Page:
One specific form of system and data protection that should be included in an agency's Resiliency Plan is malware protection. Part of that Plan should include monitoring known sources of credible information about known threats and vulnerabilities. The Cybersecurity and Infrastructure Security Agency (CISA) incorporates an industrial control system (ICS) element into their Computer Emergency Response Teams (CERT) and posts routine alerts and advisories on their website, which also can be subscribed to via a Really Simple Syndication (RSS) feed.26 Malicious software is a widespread threat across the cyber world that can enter through any number of points such as end-user devices, email attachments, webpages, cloud services, user actions, and removable media. For the TMC world, these entrances can include not only staff daily operations but field devices as well. This agility paired with the speed at which attacks occur and spread make malware a priority risk to protect against with a dedication to keeping the protection current.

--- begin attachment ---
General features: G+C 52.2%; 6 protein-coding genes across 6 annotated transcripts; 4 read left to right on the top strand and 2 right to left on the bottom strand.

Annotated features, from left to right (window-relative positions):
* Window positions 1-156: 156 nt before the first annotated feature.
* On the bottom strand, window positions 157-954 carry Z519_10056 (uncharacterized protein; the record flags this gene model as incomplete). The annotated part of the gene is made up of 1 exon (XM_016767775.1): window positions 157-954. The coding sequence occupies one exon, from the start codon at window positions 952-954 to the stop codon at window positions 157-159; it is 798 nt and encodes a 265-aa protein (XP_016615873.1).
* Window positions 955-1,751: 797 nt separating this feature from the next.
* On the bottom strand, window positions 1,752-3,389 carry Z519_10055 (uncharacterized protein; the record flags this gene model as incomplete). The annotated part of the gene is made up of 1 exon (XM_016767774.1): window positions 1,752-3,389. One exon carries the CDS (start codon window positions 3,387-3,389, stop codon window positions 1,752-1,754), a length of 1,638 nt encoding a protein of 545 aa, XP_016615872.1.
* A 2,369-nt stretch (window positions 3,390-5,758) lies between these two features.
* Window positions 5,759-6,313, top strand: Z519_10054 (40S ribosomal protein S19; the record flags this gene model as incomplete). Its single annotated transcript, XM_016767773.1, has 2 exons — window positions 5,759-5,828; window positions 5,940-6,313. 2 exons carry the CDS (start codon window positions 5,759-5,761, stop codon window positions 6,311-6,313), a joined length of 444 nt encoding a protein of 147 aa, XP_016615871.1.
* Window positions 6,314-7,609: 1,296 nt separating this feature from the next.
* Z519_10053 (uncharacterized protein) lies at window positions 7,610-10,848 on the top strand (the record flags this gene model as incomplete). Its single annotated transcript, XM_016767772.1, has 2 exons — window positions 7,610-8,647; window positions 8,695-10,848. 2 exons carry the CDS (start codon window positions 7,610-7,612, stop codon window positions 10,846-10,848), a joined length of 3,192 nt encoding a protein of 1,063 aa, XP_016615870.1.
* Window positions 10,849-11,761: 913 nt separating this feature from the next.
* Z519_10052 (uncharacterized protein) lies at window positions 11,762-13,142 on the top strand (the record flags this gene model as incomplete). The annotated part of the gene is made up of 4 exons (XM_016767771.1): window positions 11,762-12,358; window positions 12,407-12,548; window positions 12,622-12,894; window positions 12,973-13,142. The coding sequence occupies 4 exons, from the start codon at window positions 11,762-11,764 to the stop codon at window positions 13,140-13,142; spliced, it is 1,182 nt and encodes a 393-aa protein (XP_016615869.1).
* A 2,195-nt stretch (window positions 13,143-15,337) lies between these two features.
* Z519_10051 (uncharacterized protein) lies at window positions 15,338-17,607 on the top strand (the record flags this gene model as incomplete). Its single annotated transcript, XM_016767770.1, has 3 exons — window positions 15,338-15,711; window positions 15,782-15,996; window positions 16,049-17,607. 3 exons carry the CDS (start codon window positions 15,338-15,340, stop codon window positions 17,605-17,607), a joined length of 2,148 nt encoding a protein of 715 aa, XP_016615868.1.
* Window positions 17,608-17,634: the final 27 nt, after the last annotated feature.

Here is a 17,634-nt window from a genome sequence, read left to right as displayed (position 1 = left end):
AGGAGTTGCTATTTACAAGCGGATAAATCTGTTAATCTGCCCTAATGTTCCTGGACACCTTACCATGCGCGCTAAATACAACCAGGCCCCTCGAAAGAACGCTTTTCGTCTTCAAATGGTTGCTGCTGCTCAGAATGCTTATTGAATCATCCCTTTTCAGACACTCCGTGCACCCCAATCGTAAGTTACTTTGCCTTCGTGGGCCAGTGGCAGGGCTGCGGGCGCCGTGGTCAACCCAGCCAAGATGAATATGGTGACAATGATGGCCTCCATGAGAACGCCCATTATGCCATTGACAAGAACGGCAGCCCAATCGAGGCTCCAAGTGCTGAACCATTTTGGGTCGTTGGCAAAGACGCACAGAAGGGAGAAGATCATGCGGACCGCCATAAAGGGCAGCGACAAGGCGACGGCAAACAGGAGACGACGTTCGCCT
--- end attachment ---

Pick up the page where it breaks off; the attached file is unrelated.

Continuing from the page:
CIS Control 8: Malware Defenses provides guidelines on controls to implement and manage malware protection including monitoring and removal. With respect to document control, anti-malware software with anti-exploitation features should be a fundamental consideration to protecting TMCs from malware infiltration as well as data loss from malware infiltration. In addition to scanning emails at the server level, or network traffic passing through the firewall, at the very least implementation groups 2 and 3 also should utilize centrally managed anti-malware software to continuously monitor and defend each of the organization's workstations and servers (sub-control 8.1). All organizations also are strongly recommended to set operating system policies that prevent auto-running applications (sub‑control 8.5) held on removeable media devices (e.g., flash drives, camera memory cards, CDs, etc.).